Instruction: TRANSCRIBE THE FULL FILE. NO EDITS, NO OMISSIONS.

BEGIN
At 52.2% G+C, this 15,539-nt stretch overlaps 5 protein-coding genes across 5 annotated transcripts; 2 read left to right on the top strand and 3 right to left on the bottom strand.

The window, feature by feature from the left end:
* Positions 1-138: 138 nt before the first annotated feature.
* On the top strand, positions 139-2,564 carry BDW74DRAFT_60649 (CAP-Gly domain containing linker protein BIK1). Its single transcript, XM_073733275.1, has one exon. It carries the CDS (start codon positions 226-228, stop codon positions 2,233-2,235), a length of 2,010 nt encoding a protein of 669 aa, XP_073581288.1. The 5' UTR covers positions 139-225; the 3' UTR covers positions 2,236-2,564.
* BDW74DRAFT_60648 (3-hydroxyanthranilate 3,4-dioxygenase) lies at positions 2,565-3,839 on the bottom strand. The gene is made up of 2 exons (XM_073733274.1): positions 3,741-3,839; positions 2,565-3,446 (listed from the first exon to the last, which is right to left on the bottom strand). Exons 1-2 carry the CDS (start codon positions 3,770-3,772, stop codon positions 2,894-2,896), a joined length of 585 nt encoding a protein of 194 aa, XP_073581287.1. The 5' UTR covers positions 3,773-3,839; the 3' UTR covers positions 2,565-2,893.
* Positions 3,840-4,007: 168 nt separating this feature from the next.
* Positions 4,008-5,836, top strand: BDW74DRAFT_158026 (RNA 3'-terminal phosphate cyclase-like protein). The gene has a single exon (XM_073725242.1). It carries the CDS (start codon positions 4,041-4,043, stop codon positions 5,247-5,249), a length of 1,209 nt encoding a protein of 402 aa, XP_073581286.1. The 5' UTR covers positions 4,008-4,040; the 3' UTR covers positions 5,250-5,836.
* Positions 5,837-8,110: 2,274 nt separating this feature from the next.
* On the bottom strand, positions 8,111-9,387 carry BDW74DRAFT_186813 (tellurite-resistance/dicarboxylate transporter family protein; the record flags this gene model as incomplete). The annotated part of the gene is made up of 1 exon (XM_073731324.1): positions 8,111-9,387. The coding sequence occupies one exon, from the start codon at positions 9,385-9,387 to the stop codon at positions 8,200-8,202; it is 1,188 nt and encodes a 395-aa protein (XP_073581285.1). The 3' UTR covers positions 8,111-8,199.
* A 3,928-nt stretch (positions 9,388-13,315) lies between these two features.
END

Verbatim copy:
At 52.2% G+C, this 15,539-nt stretch overlaps 5 protein-coding genes across 5 annotated transcripts; 2 read left to right on the top strand and 3 right to left on the bottom strand.

The window, feature by feature from the left end:
* Positions 1-138: 138 nt before the first annotated feature.
* On the top strand, positions 139-2,564 carry BDW74DRAFT_60649 (CAP-Gly domain containing linker protein BIK1). Its single transcript, XM_073733275.1, has one exon. It carries the CDS (start codon positions 226-228, stop codon positions 2,233-2,235), a length of 2,010 nt encoding a protein of 669 aa, XP_073581288.1. The 5' UTR covers positions 139-225; the 3' UTR covers positions 2,236-2,564.
* BDW74DRAFT_60648 (3-hydroxyanthranilate 3,4-dioxygenase) lies at positions 2,565-3,839 on the bottom strand. The gene is made up of 2 exons (XM_073733274.1): positions 3,741-3,839; positions 2,565-3,446 (listed from the first exon to the last, which is right to left on the bottom strand). Exons 1-2 carry the CDS (start codon positions 3,770-3,772, stop codon positions 2,894-2,896), a joined length of 585 nt encoding a protein of 194 aa, XP_073581287.1. The 5' UTR covers positions 3,773-3,839; the 3' UTR covers positions 2,565-2,893.
* Positions 3,840-4,007: 168 nt separating this feature from the next.
* Positions 4,008-5,836, top strand: BDW74DRAFT_158026 (RNA 3'-terminal phosphate cyclase-like protein). The gene has a single exon (XM_073725242.1). It carries the CDS (start codon positions 4,041-4,043, stop codon positions 5,247-5,249), a length of 1,209 nt encoding a protein of 402 aa, XP_073581286.1. The 5' UTR covers positions 4,008-4,040; the 3' UTR covers positions 5,250-5,836.
* Positions 5,837-8,110: 2,274 nt separating this feature from the next.
* On the bottom strand, positions 8,111-9,387 carry BDW74DRAFT_186813 (tellurite-resistance/dicarboxylate transporter family protein; the record flags this gene model as incomplete). The annotated part of the gene is made up of 1 exon (XM_073731324.1): positions 8,111-9,387. The coding sequence occupies one exon, from the start codon at positions 9,385-9,387 to the stop codon at positions 8,200-8,202; it is 1,188 nt and encodes a 395-aa protein (XP_073581285.1). The 3' UTR covers positions 8,111-8,199.
* A 3,928-nt stretch (positions 9,388-13,315) lies between these two features.